Master forger's drawings used in 96 per cent of fake notes

Master forger's drawings used in 96 per cent of fake notes
A policeman holds up a sheet used in making counterfeit money based on Peng Daxiang's artwork following a raid in Guangdong province on December 30.

More than 96 per cent of the counterfeit money confiscated in recent years was printed using copies of original artwork produced by a forger in Shantou, Guangdong province.

Peng Daxiang, who is in his 70s, drew master artwork for the whole series of yuan bank notes.

He was jailed for life in 2013 after a major counterfeiting case, but copies of his drawings are still in use today, said Dong Yongxian, who is in charge of a laboratory that deals with fake money at the Ministry of Public Security.

A set of artwork for the 100-yuan note is worth more than 100,000 yuan (S$22,214), Dong said.

However, no fake bank notes carry all the anti-counterfeiting features found on real notes, Xinhua News Agency reported.

Counterfeiters buy paper, stamp in the foil security line, print layers of colors, cut the paper and press the fake money manually or with a machine to add a sculptural feel.

Technicians who can produce colors that are very close to those used in real notes are highly paid.

There were two major cases involving more than 223 million yuan of fake currency in Guangdong last year. Printing continued around the clock and consumed a metric ton of paper a week.

Dong's lab, founded in 2011, tests fake money, analyzes counterfeiting methods, provides evidence for criminal investigations, monitors trends and issues warnings.

Similar work is carried out at three work stations in Tianjin, Guangzhou in Guangdong, and Yunnan province, and there are 13 monitoring posts.

Lab workers analyse the fibers of the paper to judge whether it comes from coniferous wood or broad-leaved wood. In addition, they study the nonorganic elements and humidity of the paper to identify where it came from to help the police in their investigations.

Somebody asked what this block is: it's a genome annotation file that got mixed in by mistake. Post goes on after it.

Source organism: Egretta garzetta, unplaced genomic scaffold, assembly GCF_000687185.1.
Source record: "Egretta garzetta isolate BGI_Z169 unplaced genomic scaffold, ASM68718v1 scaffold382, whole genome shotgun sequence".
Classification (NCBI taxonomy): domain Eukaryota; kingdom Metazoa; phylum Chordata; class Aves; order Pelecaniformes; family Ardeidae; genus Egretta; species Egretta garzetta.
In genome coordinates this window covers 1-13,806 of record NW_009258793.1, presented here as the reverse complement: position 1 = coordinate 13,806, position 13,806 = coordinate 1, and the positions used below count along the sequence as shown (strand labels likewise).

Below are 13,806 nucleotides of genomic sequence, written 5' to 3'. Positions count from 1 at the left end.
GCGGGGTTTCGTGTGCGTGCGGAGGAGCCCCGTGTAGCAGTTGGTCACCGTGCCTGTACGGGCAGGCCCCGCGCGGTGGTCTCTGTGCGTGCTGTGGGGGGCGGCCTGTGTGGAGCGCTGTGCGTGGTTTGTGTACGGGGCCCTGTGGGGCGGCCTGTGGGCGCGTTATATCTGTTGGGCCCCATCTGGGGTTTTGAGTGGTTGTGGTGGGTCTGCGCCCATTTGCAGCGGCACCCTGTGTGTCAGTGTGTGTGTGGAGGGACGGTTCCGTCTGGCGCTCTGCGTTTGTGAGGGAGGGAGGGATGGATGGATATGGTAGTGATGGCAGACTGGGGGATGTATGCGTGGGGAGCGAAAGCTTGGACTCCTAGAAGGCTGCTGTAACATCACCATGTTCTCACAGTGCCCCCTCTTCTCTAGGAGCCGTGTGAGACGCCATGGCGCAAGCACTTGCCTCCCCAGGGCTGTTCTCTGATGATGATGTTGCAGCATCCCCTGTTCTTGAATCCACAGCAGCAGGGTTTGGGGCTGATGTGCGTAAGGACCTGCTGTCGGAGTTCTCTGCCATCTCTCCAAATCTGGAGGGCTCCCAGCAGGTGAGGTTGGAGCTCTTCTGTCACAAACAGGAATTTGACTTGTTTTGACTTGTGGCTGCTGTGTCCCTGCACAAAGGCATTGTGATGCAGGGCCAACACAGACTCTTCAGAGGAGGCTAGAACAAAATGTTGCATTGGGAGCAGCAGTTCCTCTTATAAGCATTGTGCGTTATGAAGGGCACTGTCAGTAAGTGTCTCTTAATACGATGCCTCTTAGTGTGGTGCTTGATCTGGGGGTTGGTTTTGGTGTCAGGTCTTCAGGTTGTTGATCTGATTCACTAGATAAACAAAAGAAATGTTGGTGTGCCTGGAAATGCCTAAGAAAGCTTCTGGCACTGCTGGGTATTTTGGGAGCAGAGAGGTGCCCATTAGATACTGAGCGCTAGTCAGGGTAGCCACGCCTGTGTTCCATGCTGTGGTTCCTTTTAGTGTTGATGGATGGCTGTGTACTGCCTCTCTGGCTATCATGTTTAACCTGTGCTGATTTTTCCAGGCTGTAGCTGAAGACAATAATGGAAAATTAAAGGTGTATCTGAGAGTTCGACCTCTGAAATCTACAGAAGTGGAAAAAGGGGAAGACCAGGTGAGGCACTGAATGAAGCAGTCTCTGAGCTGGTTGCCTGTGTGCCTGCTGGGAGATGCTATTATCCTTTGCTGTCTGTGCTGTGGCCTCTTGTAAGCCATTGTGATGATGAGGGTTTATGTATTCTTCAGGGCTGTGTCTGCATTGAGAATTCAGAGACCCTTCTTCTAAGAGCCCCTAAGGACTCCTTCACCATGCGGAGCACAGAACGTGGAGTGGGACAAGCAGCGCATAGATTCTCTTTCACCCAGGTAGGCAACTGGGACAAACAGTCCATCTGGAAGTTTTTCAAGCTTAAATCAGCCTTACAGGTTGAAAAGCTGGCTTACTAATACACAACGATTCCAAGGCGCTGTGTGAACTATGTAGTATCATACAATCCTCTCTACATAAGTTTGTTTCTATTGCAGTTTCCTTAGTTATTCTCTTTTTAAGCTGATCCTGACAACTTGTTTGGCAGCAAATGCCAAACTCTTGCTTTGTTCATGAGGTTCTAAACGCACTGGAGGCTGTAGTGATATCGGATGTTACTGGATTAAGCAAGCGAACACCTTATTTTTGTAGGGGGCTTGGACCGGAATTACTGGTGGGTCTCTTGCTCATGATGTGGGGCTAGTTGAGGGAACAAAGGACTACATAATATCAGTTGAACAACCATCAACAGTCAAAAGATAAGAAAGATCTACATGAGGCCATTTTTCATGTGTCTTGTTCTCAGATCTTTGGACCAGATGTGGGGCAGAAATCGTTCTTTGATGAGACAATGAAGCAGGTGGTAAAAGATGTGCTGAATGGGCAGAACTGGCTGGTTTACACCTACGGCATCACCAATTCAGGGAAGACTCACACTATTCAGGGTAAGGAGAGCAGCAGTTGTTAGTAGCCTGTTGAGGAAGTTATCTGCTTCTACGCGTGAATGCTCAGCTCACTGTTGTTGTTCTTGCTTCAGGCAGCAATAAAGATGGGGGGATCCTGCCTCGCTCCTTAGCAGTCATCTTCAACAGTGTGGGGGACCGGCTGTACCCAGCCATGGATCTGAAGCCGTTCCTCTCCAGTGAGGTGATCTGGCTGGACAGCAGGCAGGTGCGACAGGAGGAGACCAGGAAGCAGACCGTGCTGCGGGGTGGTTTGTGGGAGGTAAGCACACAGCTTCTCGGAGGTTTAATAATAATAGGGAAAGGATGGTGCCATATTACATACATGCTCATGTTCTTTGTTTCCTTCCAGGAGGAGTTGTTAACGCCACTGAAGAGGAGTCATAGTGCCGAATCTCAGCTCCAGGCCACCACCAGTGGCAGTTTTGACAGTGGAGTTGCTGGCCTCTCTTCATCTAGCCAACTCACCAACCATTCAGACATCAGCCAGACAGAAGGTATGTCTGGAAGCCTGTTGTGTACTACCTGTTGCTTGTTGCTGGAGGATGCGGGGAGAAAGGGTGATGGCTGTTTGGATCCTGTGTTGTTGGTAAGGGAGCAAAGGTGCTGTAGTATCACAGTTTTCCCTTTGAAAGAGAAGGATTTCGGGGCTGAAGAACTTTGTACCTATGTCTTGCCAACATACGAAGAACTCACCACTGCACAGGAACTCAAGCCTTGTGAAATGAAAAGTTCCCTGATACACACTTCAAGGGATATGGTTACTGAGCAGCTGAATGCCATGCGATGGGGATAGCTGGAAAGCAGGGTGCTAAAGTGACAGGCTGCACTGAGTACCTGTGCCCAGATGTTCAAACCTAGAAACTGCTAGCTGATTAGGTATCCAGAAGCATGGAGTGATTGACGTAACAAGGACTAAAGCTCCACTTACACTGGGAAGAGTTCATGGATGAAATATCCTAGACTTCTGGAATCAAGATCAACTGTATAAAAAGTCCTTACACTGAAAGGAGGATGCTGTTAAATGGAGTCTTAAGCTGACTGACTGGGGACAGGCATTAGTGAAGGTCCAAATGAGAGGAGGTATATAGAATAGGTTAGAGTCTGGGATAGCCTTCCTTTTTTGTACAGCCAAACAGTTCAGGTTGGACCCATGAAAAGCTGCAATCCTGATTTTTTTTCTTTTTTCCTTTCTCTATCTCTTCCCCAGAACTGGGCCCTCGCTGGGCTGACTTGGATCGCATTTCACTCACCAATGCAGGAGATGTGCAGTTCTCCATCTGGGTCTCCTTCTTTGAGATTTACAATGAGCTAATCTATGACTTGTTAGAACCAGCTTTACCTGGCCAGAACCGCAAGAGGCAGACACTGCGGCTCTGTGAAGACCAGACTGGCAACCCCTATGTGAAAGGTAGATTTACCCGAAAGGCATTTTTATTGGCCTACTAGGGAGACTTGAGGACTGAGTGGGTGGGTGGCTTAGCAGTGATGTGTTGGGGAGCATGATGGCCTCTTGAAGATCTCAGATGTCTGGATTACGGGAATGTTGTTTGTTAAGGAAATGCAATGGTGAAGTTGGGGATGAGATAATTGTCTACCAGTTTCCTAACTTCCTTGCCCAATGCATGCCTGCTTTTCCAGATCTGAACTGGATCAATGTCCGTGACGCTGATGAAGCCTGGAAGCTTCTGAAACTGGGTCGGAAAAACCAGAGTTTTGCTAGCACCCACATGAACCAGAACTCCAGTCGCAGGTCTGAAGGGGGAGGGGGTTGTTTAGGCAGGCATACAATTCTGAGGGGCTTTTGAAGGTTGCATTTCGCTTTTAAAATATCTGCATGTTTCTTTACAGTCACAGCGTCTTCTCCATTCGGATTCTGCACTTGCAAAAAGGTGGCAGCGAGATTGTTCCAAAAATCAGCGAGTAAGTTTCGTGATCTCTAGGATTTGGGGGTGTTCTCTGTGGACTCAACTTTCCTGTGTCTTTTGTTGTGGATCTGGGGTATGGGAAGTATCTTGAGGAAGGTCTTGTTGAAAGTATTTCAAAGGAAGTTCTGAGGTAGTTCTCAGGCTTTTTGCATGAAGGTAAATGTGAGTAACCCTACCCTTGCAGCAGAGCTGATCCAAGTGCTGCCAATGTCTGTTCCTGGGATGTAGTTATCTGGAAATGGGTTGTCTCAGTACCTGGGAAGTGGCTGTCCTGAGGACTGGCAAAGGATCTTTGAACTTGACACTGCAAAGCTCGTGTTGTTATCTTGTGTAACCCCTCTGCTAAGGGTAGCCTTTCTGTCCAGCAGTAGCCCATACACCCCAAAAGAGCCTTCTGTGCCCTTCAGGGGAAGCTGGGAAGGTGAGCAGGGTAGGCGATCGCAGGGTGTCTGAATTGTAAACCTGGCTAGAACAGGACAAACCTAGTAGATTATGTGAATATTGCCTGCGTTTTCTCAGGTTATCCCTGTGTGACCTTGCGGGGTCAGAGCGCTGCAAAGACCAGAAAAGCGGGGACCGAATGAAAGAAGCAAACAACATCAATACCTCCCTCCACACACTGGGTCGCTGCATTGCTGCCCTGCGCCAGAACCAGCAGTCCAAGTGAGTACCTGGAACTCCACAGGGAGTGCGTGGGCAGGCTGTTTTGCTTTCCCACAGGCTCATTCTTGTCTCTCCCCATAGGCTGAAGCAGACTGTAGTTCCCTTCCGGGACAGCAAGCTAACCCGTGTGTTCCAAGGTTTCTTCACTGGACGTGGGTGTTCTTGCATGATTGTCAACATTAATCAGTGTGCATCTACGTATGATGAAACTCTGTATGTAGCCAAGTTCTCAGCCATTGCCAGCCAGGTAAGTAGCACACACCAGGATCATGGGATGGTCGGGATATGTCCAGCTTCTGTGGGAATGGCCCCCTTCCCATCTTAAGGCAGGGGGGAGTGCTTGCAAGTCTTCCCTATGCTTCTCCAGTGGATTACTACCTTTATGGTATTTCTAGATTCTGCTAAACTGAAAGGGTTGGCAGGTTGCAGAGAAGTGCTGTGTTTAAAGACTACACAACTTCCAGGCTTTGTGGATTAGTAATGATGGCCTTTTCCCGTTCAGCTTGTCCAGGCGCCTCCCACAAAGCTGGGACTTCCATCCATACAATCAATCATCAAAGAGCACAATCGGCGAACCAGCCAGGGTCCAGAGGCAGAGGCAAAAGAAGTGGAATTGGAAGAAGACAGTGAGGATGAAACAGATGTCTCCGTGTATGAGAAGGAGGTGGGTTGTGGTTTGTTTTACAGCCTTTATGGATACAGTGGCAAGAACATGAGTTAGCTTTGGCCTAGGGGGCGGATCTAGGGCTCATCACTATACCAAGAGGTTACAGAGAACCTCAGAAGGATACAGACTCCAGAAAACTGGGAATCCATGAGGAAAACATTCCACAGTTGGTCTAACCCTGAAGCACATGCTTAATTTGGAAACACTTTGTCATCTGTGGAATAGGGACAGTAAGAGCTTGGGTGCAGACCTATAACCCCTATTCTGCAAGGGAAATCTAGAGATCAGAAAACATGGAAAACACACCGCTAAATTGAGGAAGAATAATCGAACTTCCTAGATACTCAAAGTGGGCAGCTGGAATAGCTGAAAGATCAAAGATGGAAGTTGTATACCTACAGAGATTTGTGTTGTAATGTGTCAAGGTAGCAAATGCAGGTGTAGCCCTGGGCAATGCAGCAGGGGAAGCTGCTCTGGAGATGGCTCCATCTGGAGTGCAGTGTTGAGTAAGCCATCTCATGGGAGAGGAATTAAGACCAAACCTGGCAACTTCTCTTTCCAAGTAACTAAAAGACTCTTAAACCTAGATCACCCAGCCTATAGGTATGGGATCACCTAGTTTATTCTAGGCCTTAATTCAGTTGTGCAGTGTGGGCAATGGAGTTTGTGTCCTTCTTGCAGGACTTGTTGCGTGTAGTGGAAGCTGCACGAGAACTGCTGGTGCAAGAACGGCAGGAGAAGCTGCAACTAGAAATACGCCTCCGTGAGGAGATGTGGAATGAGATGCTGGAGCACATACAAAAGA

Counterfeiting requires a complete network and industrial chain. Gang members tend to be relatives of the leaders or come from the same village, and are highly organised.

Some even try to sell fake money online, a development that has led to heightened levels of online monitoring by the lab, Dong said.

Police across the country deal with about 1,000 cases involving fake money each year, and there have been signs recently that the problem is growing.

The amount of fake money confiscated has increased by more than 25 per cent every year since 2012, and last year's total was 532 million yuan.

Thirty sets of new serial numbers on fake 100-yuan notes were reported last year. Pan Yuzong, director of the ministry's anti-counterfeit money division, said this indicates that new gangs are becoming involved.

The ministry plans to step up its efforts to tackle the counterfeiters, and will work with the People's Bank of China, the central bank, to carry out regional operations in key provinces.

More fake one-yuan, five-yuan and 10-yuan notes are being produced, and the ministry plans to focus its efforts on this area, as such small-denomination notes can be circulated more easily, Pan said.

As technology develops, some gangs are using simple printers, ink and paper to produce fake money.

Forged yuan notes have been confiscated by police in countries such as Thailand and Mongolia.

"If we do not intensify the crackdown and take more preventive measures, the internationalization of the currency will be affected," Pan said.

Thirty criminals in five provinces who were punished during a major campaign against fake money in 2009 committed the same offence later, which points to the need for heavier penalties, he added.

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